Sounds like good value for money to me

Today, the Indy is continuing it’s valiant campaign against an organisation that can attract monetary support by highlighting a £4000 a year donation made by Neil Record, a trustee of the IEA, to Matthew Hancock, who last week announced that charities can no longer use taxpayer money to lobby the government. Not that they won’t receive Government money, but future contracts will prevent lobbying on the taxpayer pound.

Think about this. A charity receives money from the taxpayer, which hasn’t been given voluntarily but possibly deserves because the Government judges it to be doing good work, and wants to support a specific programme. Fair enough, if an efficient charity is doing a really good job then I don’t have much of a problem with it having a guaranteed income to do this, because they probably are helping a great number of people.

But then it then uses this money to lobby the Government to account for its particular preferences, and not on the intended purpose, which is to help it’s beneficiaries this is not a good thing. These preferences by the way, were usually demand for, urm, more taxes to be raised and the Government to restrict adults from harmless activities.


So, back to the IEA for a moment. In 2009, the Devil started to log the amount of money that charities were receiving from the Government under Many years and many hard work hours later, Snowden was able to write a few reports for the IEA on the sock puppets the Government has created; because the practice was so completely wrong, charities now have to spend the money that they receive from the government on what the contract states, which will not be to lobby the Government. Hence the huge hissy fits from charities, and the Independent, which is so wrong on so many issues that it is shutting down. What a shame.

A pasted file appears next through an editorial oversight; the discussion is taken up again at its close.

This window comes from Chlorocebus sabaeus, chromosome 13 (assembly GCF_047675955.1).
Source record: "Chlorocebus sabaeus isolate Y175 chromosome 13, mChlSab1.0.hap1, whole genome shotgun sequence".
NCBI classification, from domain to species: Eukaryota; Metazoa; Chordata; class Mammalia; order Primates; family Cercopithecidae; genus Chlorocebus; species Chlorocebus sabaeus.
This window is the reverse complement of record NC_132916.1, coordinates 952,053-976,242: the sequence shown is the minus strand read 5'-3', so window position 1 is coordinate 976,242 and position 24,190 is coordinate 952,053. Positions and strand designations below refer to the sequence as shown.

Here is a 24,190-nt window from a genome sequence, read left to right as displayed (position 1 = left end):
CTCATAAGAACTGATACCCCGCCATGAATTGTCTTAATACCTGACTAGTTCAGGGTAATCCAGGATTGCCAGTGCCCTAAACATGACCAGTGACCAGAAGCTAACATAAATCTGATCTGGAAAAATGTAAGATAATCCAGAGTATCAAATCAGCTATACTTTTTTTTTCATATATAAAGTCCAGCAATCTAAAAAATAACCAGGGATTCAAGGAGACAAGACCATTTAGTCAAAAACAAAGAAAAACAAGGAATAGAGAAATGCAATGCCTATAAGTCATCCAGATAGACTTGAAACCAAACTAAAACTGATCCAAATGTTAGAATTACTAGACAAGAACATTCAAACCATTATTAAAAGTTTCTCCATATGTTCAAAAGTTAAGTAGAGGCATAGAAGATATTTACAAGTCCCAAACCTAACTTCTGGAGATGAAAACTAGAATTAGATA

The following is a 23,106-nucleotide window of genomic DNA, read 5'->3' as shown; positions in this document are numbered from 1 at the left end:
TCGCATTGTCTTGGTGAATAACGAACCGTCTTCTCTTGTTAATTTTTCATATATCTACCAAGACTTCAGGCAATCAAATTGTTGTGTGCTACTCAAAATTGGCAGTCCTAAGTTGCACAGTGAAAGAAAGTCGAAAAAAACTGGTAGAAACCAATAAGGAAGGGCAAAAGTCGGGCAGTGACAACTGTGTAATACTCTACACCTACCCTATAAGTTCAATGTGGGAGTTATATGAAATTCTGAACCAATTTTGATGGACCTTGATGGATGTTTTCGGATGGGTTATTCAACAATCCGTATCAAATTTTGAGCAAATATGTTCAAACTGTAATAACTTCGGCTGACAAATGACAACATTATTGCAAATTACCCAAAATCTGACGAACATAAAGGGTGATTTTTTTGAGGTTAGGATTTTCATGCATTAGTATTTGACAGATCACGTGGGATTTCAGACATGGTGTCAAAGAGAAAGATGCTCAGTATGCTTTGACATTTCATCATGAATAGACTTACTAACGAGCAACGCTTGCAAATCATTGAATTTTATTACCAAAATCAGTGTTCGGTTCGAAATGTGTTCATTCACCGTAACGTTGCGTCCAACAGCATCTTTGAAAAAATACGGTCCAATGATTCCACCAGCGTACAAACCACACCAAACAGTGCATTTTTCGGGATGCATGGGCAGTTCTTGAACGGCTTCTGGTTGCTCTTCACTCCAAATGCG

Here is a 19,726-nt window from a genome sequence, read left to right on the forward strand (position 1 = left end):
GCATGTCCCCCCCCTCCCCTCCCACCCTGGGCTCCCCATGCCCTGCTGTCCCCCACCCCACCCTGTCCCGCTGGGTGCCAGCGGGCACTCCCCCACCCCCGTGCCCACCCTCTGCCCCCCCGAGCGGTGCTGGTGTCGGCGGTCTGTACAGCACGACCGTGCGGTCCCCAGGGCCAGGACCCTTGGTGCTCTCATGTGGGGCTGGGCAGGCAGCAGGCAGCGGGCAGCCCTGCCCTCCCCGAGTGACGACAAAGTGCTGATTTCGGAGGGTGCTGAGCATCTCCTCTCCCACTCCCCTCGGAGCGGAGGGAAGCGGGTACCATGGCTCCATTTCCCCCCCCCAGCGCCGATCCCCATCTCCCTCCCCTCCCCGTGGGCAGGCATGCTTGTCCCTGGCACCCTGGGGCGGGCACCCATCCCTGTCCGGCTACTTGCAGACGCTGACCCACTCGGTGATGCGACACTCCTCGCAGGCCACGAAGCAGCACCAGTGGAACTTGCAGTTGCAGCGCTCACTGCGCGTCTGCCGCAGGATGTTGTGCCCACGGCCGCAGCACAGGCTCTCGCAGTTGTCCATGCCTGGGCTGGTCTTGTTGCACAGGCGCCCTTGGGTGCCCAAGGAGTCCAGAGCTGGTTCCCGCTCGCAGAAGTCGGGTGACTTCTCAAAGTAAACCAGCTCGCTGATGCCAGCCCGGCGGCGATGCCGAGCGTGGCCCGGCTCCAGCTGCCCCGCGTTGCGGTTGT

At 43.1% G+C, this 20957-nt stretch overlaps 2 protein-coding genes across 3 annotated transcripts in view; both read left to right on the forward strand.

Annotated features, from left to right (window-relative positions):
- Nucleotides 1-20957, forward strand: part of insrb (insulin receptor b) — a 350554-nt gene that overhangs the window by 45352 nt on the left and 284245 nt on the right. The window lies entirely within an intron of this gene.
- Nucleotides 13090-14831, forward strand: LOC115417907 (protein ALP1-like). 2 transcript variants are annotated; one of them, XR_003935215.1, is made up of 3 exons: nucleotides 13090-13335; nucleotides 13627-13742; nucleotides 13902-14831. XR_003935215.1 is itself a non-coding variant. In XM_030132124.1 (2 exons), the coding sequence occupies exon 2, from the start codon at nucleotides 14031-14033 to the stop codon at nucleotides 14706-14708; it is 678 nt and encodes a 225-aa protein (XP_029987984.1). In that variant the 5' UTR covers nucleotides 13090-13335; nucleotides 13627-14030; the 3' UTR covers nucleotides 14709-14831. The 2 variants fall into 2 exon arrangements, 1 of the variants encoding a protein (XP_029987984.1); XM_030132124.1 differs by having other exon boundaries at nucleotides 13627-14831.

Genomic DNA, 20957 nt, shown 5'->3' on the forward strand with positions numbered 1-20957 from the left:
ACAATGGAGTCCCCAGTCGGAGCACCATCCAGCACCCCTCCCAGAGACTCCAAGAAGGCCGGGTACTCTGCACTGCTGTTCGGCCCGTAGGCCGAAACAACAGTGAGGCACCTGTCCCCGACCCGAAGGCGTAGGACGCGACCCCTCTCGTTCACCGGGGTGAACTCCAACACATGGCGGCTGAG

The Independent really doesn’t like the Institute of Economic Affairs. Last week they ran a pretty inaccurate report on an evil neoliberal conspiracy to leave the EU, with “close links” between the some IEA staff members and Vote Leave. A subsequent poll of IEA staff members found pretty mixed opinions of Brexit, and the IEA as an organisation doesn’t have an opinion because it is an educational charity, so urm, yeah conspiracy.

From the soon to be dead Indy “They (the rock solid analysts) cast doubt on how independent the research really is or whether it comes with a broader anti-EU agenda that is then used by the campaign groups to make the case for Brexit.

I don’t mean to be facetious, but there actually is a possibility that there is an economic case to leave the EU. Shock horror.

Back to the point at hand. Even the clickbait infested Indy says “There is no suggestion that the donations broke any rules or were not properly declared.” Probably because it had nothing to do with the policy change; occasionally, politicians get things right. On such an obvious point, we should be thanking Hancock for ending this practice of throwing money away.

But allowing myself to think the conspiracy theorists who drafted the headline for a moment and think that policy is decided by money; £4000 is pretty good money to end a multi million pound bonanza.


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